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You may think of mountain gorillas as something that should provoke a fight or flight response if encountered in the wild. They are anything but. In Rwanda, people treasure a visit with the endangered Silverback Mountain gorillas who are surprisingly playful and relaxed in human presence. The Silverback gorillas are located in Rwanda’s Volcanoes National Park, which contains around 10 different gorilla families.
Praveen Moman, the owner of the Volcanoes Safaris tour company, designed Rwanda’s Virunga eco-luxury lodge located in close proximity to Volcanoes National Park. Moman blends luxury accommodations, eco-tourism, and community service. “You can’t just build luxury, you have to connect with the community, however big or small”, he says. Guests to the Virunga lodge sign up for a two hour hike for a life-changing encounter with a gorilla family in the Park. A percentage of proceeds from Volcanoes Safaris tourism dollars is allocated towards community outreach in the surrounding villages, which include beehive initiatives, agricultural support, and education.
Rwanda is called "the land of a thousand hills", a green undulating landscape of crops, gardens and tea plantations. The country is also home to a third of the world’s remaining mountain gorillas, which attracts Rwanda’s largest tourism impact. A hike into the Volcanoes National Park begins with a brief orientation, and in groups of around eight, are guided up the volcano with the assistance of a tracker, guide, and porter. Depending on where the group starts their hike, trekkers may encounter fields of pyrenum crops, which are used by East Africans as a natural insecticide. During the hike (which could be muddy depending on if it rained the night before), your guide may describe the surrounding flora, and how certain species are used as medicines by the indigenous Batwa pygmy tribes.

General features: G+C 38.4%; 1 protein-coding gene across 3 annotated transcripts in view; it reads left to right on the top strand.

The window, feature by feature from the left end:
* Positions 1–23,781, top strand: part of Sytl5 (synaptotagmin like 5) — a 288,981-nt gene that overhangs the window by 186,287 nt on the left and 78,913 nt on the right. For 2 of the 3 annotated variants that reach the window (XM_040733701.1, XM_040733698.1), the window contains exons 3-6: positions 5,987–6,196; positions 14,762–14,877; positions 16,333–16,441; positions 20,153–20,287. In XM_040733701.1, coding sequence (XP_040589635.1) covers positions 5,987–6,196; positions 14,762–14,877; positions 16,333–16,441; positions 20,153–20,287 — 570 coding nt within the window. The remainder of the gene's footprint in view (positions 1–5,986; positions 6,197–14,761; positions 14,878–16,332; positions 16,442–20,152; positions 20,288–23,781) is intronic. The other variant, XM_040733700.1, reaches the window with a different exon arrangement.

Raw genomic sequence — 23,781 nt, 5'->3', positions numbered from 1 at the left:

Mountain gorilla families can include between ten and thirty members, with a fully grown male silverback at the head of the family. Because the gorilla families constantly move around the forest searching for food, the hike could take between one and two hours depending on their current location in the forest. When the magical moment arrives of finally encountering the family, the primates will be grooming, playing, and eating as if they never noticed the arrival of curious human onlookers. It will be shocking to see how close we were able to get to them without having any barriers.
The guides use certain vocalizations around the gorillas that primate researchers like Dian Fossey have found to convey a message of peace. Appeased by the lack of threat, the gorillas will come out from their perches as they play or look for delicious stalks of bamboo. Additionally, they will take in some of the 142 varieties of plants represented in the silverback's diet, including celery, nettles, thistles, succulent herbs, and wild berries.
Playful baby gorillas will roll past visitors or wrestle with each other. One of the most interesting parts of watching the gorillas in their natural habitat is witnessing their human-like emotions and mannerisms. A female adult gorilla sat next to the lead silverback male and watched him as he was being groomed, much like a human couple would interact.
Tracking chimpanzees in their natural habitat, as they swing from the branches in the canopy high above the forest floor is nothing short of exhilarating. The chimps effortlessly cross and scamper through the trees above the gorge, and visitors on the other hand must cross the river using natural bridges in order to keep up with the chimps. So although the walk usually lasts only 2–3 hours, descending the steep gorge and crossing the log bridges over the river requires some agility and fitness.
Chimpanzee tracking is also available in nearby Kalinzu, a forest reserve 30 minutes drive from Kyambura Gorge Lodge where there is a community of about 40 habituated chimpanzees.